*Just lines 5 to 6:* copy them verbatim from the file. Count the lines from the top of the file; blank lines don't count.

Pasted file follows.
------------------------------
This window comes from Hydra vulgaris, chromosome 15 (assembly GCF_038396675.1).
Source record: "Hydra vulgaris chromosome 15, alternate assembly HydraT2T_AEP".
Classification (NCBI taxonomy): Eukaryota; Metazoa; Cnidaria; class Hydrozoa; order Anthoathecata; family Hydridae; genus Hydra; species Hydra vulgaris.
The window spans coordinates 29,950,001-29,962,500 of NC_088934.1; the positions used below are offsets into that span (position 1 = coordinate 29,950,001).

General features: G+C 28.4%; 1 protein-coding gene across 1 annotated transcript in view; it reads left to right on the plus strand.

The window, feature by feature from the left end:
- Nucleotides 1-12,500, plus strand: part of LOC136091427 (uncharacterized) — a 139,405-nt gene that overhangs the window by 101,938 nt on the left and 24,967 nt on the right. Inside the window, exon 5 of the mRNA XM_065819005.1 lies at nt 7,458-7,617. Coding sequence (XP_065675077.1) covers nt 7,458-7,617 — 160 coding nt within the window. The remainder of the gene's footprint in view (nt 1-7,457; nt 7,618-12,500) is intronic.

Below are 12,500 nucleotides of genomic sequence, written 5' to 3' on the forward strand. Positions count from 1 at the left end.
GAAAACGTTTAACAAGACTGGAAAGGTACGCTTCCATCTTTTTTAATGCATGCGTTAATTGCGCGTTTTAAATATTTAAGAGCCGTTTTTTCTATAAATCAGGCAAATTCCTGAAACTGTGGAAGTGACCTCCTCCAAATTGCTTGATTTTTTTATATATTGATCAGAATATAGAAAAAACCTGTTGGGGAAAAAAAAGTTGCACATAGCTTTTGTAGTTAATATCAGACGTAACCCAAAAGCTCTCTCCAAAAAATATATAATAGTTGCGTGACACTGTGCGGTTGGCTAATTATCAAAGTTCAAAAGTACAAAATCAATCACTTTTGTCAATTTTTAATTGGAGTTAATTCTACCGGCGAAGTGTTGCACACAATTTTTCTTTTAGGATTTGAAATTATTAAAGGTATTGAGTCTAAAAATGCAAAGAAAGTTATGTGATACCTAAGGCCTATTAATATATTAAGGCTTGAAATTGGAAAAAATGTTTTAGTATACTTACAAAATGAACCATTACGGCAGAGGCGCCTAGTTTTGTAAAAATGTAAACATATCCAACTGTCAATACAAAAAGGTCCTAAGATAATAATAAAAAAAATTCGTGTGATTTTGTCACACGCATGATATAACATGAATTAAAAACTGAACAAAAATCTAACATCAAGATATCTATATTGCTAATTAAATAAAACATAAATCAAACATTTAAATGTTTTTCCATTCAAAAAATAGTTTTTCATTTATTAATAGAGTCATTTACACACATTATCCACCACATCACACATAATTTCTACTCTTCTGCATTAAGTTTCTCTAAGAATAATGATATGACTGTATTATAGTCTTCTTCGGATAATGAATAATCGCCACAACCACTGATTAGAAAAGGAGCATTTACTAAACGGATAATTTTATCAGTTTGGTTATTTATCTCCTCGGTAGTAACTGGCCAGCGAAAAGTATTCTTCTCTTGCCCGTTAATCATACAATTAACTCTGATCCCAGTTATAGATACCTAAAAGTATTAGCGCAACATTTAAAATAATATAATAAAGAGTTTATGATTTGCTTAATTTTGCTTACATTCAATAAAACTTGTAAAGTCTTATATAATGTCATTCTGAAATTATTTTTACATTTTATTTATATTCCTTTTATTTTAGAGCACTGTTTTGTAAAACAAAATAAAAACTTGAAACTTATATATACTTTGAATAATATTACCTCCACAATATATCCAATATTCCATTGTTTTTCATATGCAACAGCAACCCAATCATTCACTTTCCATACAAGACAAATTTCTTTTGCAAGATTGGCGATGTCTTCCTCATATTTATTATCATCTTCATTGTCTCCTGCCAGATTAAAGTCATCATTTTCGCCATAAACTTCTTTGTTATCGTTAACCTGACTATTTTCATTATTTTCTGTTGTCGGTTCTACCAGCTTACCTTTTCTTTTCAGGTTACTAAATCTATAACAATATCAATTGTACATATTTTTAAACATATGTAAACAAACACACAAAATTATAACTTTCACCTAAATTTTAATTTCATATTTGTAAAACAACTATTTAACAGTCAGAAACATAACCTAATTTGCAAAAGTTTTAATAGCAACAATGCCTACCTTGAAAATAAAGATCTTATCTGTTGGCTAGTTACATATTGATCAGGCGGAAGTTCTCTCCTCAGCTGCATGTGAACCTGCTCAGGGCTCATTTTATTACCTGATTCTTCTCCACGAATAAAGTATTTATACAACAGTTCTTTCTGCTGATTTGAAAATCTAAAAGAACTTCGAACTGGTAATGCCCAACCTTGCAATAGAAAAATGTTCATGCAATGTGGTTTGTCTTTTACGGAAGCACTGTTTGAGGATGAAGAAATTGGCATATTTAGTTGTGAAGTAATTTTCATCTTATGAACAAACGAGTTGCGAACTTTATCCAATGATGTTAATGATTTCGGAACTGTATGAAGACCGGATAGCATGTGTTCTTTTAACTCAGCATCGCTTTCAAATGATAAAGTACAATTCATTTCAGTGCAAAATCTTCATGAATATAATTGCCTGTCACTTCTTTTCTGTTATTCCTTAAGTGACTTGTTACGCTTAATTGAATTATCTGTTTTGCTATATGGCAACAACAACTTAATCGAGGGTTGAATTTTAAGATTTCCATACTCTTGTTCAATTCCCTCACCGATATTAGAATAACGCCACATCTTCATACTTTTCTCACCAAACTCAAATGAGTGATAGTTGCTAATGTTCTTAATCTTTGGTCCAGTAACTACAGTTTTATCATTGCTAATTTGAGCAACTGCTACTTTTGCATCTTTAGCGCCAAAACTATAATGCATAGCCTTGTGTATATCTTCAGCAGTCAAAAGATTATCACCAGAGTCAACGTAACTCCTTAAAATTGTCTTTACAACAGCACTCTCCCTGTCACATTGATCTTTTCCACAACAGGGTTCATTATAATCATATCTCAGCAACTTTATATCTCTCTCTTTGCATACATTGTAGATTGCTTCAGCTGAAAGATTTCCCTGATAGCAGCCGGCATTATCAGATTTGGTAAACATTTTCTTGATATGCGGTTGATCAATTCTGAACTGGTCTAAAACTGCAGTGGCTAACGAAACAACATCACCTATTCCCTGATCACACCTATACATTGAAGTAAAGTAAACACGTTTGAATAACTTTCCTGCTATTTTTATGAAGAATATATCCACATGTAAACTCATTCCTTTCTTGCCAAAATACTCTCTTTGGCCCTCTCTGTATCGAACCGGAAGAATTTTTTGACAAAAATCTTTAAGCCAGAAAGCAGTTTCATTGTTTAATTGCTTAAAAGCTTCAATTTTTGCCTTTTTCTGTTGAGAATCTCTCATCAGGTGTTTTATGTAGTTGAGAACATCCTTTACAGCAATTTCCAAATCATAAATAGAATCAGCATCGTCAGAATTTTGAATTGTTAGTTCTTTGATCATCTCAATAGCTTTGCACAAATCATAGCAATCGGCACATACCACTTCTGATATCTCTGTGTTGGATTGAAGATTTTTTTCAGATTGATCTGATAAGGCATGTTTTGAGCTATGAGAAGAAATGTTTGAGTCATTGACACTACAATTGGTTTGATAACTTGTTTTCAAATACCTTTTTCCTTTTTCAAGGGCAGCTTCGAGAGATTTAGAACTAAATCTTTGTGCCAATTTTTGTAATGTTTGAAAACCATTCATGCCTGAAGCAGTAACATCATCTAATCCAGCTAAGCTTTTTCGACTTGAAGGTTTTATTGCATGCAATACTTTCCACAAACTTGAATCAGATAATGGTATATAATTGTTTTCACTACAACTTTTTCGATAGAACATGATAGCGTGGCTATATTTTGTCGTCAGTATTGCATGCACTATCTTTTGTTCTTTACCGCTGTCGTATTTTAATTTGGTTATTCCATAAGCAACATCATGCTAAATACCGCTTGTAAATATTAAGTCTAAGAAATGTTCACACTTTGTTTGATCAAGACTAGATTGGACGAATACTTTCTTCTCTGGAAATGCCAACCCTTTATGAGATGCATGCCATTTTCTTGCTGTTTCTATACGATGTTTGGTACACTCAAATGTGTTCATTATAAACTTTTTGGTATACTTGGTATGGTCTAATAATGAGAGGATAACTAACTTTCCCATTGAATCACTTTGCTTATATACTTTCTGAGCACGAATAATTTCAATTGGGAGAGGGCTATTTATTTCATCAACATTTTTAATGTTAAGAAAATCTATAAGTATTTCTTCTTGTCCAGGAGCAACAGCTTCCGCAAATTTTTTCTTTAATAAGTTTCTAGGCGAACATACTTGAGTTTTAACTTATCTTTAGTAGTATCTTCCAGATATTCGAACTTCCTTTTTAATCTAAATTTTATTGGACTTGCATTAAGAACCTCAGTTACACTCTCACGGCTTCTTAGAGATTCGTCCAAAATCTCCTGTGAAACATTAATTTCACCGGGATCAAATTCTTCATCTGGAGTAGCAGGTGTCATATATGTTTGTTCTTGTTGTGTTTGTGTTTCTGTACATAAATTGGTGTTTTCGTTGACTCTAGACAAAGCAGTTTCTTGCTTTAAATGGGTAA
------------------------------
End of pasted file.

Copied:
General features: G+C 28.4%; 1 protein-coding gene across 1 annotated transcript in view; it reads left to right on the plus strand.

The window, feature by feature from the left end: